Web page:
Two couples have tied the knot on the stroke of midnight in Scotland's first same-sex weddings.
Joe Schofield and Malcolm Brown, both 42, and Susan Douglas-Scott, 54, and Gerrie Douglas-Scott, 59, are the first of 17 couples to marry on Hogmanay.
MSPs passed the Marriage and Civil Partnership (Scotland) Bill in February, making Scotland the 17th country in the world to legalise same-sex ceremonies.
More than 250 couples have converted their civil partnerships to marriage since the law came into effect on December 16.
Today is the first day after the usual 15-day notice period for marriages that same-sex weddings can take place.
Mr Schofield, a public health worker, and Mr Brown, a former DJ, both from Tullibody in Clackmannanshire, have been together for nine years and were married by Humanist Society Scotland celebrant Ross Wright at the Trades Hall, Glasgow.
In a statement, they said: "We are very proud to be one of the first couples in Scotland to be able to officially call ourselves husband and husband.
"This is an amazing chapter in Scotland's history which we are all witnessing and can be proud of.
"Scotland is leading the way in fairness and equality for all, and we would like to thank all those who campaigned so tirelessly for this change."
The Douglas-Scotts, who are both humanist marriage celebrants, live in Glasgow and have five grown-up children.
They had a civil partnership in March 2006 and decided to convert it through a full marriage ceremony at a private venue in the city.
The couple said: "We are delighted that, at long last, after 18 years together our love finally has the same recognition in law and society as all other married couples.
"As humanist celebrants ourselves, we have had the privilege of marrying many hundreds of people over the last few years and so we know how special and important marriage is."
Both couples were joined by family and friends as well as lesbian, gay, bisexual, transgender and intersex (LGBTI) equality campaigners .
First Minister Nicola Sturgeon and Green MSP Patrick Harvie acted as witnesses at the marriage of the Douglas-Scotts while Scots Makar Liz Lochhead and local government and community empowerment minister Marco Biagi acted as witnesses for Mr Schofield and Mr Brown.
Mr Biagi said: "With a new year nearly upon us, there really is no better way to celebrate than by watching these two people get married and make that lifelong commitment to each other.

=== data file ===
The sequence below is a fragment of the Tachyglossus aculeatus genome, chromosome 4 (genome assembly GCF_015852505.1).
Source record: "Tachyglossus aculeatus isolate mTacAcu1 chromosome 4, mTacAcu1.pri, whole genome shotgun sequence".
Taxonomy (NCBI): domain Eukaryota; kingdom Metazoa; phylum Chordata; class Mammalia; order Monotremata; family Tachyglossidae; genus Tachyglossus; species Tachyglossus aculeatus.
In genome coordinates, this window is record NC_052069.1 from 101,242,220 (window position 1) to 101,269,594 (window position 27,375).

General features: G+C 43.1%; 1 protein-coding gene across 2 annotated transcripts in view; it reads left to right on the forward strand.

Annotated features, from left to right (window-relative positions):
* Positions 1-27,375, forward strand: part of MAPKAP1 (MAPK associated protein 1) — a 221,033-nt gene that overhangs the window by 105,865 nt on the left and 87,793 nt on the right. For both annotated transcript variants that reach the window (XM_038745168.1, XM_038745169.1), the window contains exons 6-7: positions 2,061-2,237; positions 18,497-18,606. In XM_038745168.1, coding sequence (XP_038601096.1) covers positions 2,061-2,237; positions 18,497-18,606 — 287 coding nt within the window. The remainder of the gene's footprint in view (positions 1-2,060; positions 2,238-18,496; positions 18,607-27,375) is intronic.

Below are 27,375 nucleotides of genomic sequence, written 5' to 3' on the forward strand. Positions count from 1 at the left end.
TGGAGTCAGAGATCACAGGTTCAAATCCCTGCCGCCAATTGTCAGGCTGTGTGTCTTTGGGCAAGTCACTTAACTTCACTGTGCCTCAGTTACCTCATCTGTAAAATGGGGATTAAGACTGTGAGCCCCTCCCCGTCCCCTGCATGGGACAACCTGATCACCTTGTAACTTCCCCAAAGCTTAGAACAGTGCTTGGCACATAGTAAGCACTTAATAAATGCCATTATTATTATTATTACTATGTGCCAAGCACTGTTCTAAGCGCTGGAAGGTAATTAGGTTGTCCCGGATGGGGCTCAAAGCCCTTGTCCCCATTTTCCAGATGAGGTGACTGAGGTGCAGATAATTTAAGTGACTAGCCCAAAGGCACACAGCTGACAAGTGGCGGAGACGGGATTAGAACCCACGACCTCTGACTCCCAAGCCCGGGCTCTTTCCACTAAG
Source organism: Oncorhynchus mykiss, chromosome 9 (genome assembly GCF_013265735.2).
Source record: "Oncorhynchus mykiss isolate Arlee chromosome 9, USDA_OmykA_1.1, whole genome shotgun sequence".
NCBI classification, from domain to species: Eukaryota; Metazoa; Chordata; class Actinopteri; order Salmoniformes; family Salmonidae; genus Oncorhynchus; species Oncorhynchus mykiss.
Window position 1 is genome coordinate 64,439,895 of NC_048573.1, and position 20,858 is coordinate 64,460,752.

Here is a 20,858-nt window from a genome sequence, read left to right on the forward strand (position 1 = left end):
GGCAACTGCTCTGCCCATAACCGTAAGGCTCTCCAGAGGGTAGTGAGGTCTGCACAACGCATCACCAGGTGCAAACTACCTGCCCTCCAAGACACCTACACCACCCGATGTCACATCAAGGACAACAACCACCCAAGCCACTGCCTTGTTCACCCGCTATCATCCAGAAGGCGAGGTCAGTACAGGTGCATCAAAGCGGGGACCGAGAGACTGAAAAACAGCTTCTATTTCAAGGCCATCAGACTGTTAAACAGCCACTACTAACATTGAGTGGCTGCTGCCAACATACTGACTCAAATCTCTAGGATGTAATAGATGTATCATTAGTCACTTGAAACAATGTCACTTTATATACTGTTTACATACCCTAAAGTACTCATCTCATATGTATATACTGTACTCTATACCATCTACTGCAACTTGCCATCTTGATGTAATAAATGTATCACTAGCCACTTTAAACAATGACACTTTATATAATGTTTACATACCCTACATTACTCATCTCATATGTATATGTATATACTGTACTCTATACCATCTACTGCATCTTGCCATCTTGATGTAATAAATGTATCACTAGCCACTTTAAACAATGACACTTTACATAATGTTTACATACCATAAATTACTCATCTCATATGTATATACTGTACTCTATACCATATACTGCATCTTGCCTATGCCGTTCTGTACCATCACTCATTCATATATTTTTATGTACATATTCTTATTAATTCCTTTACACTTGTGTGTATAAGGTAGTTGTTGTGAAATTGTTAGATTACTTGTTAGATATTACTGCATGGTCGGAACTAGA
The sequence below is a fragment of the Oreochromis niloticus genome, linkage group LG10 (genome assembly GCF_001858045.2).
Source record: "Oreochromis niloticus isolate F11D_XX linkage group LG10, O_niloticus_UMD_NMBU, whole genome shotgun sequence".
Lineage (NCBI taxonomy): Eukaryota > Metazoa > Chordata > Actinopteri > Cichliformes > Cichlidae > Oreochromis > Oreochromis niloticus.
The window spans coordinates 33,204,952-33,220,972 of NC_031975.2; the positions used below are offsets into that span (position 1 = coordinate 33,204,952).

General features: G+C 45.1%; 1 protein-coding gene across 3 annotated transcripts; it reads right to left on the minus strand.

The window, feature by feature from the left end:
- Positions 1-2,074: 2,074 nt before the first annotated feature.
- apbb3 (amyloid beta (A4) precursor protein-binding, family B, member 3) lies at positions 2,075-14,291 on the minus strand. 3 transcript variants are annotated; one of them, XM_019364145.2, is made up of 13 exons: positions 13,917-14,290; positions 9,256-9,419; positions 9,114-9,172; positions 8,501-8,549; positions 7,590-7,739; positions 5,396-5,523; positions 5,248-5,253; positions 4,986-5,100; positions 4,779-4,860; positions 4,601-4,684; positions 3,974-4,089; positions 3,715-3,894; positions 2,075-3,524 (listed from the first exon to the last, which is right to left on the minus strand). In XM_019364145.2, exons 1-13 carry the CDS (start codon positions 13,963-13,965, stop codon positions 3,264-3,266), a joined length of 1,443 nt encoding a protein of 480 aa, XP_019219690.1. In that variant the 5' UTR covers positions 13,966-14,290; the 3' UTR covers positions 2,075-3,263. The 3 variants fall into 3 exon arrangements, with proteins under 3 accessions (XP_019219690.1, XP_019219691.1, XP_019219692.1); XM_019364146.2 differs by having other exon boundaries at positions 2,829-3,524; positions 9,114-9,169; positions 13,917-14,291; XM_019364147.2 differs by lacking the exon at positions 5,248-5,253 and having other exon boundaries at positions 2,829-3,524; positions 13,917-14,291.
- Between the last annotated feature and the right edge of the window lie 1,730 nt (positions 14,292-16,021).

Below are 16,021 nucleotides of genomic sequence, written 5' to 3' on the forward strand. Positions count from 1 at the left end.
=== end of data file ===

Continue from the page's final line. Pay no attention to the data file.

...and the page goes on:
"I am proud of our Parliament in passing the Marriage and Civil Partnership (Scotland) Act 2014, and proud of Scotland and the country that we are fast becoming.
"One that is tolerant and fair and that recognises the rights of all its citizens regardless of race, gender or sexual orientation."
Tom French, policy and public affairs co-ordinator for the Equality Network, said: "This is a big day for many couples and their families, but it is also a milestone moment for Scotland as a whole.
"After many years of campaigning, we have overturned discrimination in the law and same-sex couples now have the equal rights and recognition that they should always have been entitled to.
"There is undoubtedly more that we need to do as a society to tackle prejudice and ensure equal treatment for LGBTI people, but today is a day of celebration and a chance to reflect on just how far we've come."
Ms Sturgeon said: "This a momentous day for equality in Scotland, one where same sex couples have the right to marry the person that they love.
"I am personally proud that as Health Secretary, I led the consultation which started this journey. I said then that it was the right thing to do, and I believe that today.
"This will send a powerful message to people about the kind of country we are."
Meanwhile, Deputy Prime Minister Nick Clegg told gay news service PinkNews: "I am so very proud and pleased that gay men and women in England, Wales and ... Scotland can now have their love recognised in the eyes of the law.
"This not only shows that we are changing as a society and becoming more liberal, open and accepting, this also sends out a strong signal to many LGBT people around the world, who do not enjoy the same freedoms as we do, that we stand with them.
"Obviously, we can't dictate how other nations behave but we can promote the principles we believe in, of a fair and open society, both in the UK and abroad."
Mr Schofield, originally from Manchester, and Mr Brown were piped into the room at the Trades Hall where the ceremony took place, and walked up the aisle together.
The ceremony began at around 11.30pm and as the clock struck midnight a Glasgow City Council representative came forward with the marriage schedule which she handed to celebrant Mr Wright.
The couple, who were dressed in kilts, then exchanged rings and embraced, before signing the marriage register.
Liz Lochhead then read a sonnet which she had composed especially for the occasion.
Before reading it she said: "I'm really really incredibly honoured to be here tonight and I'm so glad that this pair wanted poetry to be part of their ceremony."
The couple also drank whisky from a quaich, often referred to as "the loving cup" together in the "sharing of the quaich" tradition.
After the ceremony the couple were showered with confetti as they left the venue.